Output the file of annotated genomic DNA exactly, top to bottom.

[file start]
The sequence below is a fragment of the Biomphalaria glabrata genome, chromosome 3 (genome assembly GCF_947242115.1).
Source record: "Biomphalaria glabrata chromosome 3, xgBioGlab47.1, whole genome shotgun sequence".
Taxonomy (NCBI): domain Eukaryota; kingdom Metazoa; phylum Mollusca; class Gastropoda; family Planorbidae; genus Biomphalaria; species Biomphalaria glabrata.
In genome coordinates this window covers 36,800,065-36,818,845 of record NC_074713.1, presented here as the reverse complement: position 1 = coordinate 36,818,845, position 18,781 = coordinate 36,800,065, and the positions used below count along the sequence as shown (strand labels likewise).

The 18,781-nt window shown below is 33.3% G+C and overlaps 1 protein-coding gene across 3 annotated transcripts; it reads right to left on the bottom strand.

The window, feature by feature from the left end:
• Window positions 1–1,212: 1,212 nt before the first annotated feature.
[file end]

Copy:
The sequence below is a fragment of the Biomphalaria glabrata genome, chromosome 3 (genome assembly GCF_947242115.1).
Source record: "Biomphalaria glabrata chromosome 3, xgBioGlab47.1, whole genome shotgun sequence".
Taxonomy (NCBI): domain Eukaryota; kingdom Metazoa; phylum Mollusca; class Gastropoda; family Planorbidae; genus Biomphalaria; species Biomphalaria glabrata.
In genome coordinates this window covers 36,800,065-36,818,845 of record NC_074713.1, presented here as the reverse complement: position 1 = coordinate 36,818,845, position 18,781 = coordinate 36,800,065, and the positions used below count along the sequence as shown (strand labels likewise).

The 18,781-nt window shown below is 33.3% G+C and overlaps 1 protein-coding gene across 3 annotated transcripts; it reads right to left on the bottom strand.

The window, feature by feature from the left end:
• Window positions 1–1,212: 1,212 nt before the first annotated feature.